Explainer: Tasmania’s new laws for council candidates to disclose their donations

Will reform end the era of dark money for local government candidates?
 June 28, 2021
Published:  June 28, 2021
Bin night. Image: Jon Kudelka.

Tasmania is set to consider legislation to require all council candidates disclose donations. Other states have responded to damaging corruption scandals and adopted tough disclosure measures.

Will Tasmania set the standard with Australia’s best donations disclosure regime for local government candidates? The indications from the government are not promising.

Here is what you need to know.

What is the issue?

Tasmania is the only state in Australia with no donation disclosure requirements for all local council candidates.

In April 2020 the state government committed to amending the Local Government Act to require all candidates to “declare gifts and donations received during the electoral period”, with the new scheme to be administered by the Tasmanian Electoral Commission.

When will more details be available?

It is not clear. Tasmanian Inquirer was recently told more details on a draft bill will be made available “in the near future”. But the government has been promising that since early 2020.

What is required of current councillors? 

Tasmania has good basic disclosure. Since August 2018, the state’s 263 councillors have had to disclose donations and gifts received with a cumulative value of at least $50 from a single donor in a financial year.

Councillors must provide details of donations, including their relationship with the donor, to the council’s general manager within 14 days. The council is required to make the register of donations and gifts available on its website and update it at least monthly.

“The line between a payment which increases access to an elected official and a payment which influences the official conduct of an elected official is not always easy to discern.” 

High Court of Australia Justice Stephen Gagelar.

What is behind the push for the change?

There are two key elements. Ahead of the October 2018 elections there was public concern about the lack of disclosure of campaign donations by candidates.

As the regulations only apply to sitting members, a cashed-up challenger would not have to disclose any donations. Not surprisingly, sitting councillors want the same standard of disclosure to apply to all candidates.

Why does the disclosure of donations matter?

Donation disclosure is a basic accountability measure aimed at avoiding potential conflicts of interest that could undermine public trust in government decision-making. Pre-poll disclosure allows voters to make an informed judgement and, after the election, to scrutinise any policy decisions which may benefit donors.

In a landmark High Court of Australia judgment in 2015, Justice Stephen Gagelar warned:

“The influence which comes with the preferential access to government resulting from the making of political donations does not necessarily equate to corruption. But the line between a payment which increases access to an elected official and a payment which influences the official conduct of an elected official is not always easy to discern.”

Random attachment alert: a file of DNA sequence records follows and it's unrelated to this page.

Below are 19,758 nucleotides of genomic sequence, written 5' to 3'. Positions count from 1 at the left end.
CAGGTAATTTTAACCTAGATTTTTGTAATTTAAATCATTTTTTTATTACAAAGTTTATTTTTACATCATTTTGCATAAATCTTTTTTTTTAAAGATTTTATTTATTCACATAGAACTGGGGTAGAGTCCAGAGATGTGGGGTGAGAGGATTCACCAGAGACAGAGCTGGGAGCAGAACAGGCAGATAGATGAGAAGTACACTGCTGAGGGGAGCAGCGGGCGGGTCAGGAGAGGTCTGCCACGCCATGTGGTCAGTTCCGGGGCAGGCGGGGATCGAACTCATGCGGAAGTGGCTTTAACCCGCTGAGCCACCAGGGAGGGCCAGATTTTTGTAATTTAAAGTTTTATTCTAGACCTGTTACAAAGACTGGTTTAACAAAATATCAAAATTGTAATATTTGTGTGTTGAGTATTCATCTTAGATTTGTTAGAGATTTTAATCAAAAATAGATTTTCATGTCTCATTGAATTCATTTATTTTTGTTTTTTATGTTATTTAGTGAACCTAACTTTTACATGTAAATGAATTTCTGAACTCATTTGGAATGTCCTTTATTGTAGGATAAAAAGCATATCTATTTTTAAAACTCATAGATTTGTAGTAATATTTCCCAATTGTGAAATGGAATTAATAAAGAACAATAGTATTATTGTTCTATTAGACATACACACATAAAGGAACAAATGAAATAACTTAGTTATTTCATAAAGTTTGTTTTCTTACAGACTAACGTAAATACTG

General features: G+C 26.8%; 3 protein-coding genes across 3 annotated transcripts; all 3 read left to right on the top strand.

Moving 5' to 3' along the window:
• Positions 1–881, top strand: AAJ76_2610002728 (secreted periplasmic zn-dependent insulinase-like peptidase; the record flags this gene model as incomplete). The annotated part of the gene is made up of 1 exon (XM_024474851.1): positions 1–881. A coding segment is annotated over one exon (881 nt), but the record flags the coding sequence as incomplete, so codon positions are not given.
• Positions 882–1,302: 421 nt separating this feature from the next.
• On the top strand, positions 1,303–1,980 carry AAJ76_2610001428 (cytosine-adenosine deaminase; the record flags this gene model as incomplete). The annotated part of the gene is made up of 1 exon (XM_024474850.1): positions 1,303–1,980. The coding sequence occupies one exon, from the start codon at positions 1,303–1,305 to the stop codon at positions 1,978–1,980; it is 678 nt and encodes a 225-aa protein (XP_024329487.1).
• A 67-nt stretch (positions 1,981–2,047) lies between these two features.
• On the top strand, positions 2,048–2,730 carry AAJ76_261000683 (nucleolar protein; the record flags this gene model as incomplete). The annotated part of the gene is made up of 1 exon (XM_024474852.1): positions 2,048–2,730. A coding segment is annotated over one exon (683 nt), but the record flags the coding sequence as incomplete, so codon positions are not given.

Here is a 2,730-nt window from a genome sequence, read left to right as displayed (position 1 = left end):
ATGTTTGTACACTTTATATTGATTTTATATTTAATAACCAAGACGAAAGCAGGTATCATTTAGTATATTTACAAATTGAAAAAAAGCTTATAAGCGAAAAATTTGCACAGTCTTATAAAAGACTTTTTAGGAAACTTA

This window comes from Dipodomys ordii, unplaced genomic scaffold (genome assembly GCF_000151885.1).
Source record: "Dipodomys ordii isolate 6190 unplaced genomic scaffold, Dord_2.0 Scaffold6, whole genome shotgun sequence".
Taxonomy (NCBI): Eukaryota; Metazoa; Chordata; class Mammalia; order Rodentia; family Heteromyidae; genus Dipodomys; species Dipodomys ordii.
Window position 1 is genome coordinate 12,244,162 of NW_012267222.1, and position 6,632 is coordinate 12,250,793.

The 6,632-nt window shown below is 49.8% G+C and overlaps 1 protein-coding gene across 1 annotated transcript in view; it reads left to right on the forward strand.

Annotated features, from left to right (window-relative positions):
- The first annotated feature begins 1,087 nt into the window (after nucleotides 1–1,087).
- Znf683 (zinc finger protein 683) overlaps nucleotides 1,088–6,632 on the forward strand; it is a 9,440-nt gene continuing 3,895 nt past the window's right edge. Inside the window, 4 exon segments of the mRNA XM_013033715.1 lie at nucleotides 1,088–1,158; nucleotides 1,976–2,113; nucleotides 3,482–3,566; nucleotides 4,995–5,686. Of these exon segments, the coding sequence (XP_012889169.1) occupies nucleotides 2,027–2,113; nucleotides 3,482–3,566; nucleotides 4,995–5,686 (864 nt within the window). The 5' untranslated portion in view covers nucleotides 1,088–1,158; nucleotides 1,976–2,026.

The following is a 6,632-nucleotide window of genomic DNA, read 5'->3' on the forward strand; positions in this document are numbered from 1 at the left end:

Do Tasmanians support tougher disclosure standards for council candidates?

Research has been limited but a snapshot online survey (p. 18) of 482 people undertaken by the Department of Premier and Cabinet in 2020 found 96 per cent of respondents either strongly agreed or agreed with the proposition that “all local government electoral candidates should be required to disclose gifts and donations”.

The government said donations “received during the electoral period” will be disclosed. What does that mean?

Candidates for councils must report all electoral advertising costs incurred for and during the “relevant period” for the election. This is narrowly defined as being the period between 30 days before the notice of the election is issued through to the close of polling. So expenditure disclosure covers about 76 days.

Is that a potential loophole?

Yes. Defining the “relevant period” the same way it is used to cover campaign expenditure could create a huge loophole.

The danger of this sort of loophole was illustrated in 2008 when then Treasurer, Mike Aird, raised $22,000 for his Legislative Council re-election campaign at a secret $2000-a-head dinner attended by major donors including Federal Group executives and property developers.

Ten thousand dollars of the proceeds was for campaign expenditure outside the regulated expenditure period. None of the donations had to be disclosed. (See “Comment: The $22,000 ‘Aird loophole’ lives on as Tasmania fails to come to grips with donations transparency” for details.)

Loopholes like this benefit donors and recipients but undermine transparency.

Why does the disclosure threshold matter?

The lower the threshold, the greater the transparency.

Tasmania’s current $50 disclosure limit in a financial year ensures a very high percentage of donations will be disclosed.

The impact of a higher threshold can be seen after the Howard government lifted the federal disclosure threshold in late 2005 from $1500 to $10,000. In the space of two years, the origin of donations to the Tasmanian Liberals plummeted from more than 75 per cent of its income to a little more than 3 per cent.

Why did NSW ban property developers from donating?

After a string of scandals relating to land development projects, in 2009 NSW banned donations from property developers.

In a 1990 report into one land development scandal, Independent Commission Against Corruption (ICAC) Assistant Commissioner Adrian Roden noted:

“A lot of money can depend on the success or failure of a lobbyist's representations to government. Grant or refusal of a rezoning application, acceptance or rejection of a tender, even delay in processing an application that must eventually succeed, can make or break a developer. And decisions on the really mammoth projects can create fortunes for those who succeed. The temptation to offer inducements must be considerable.”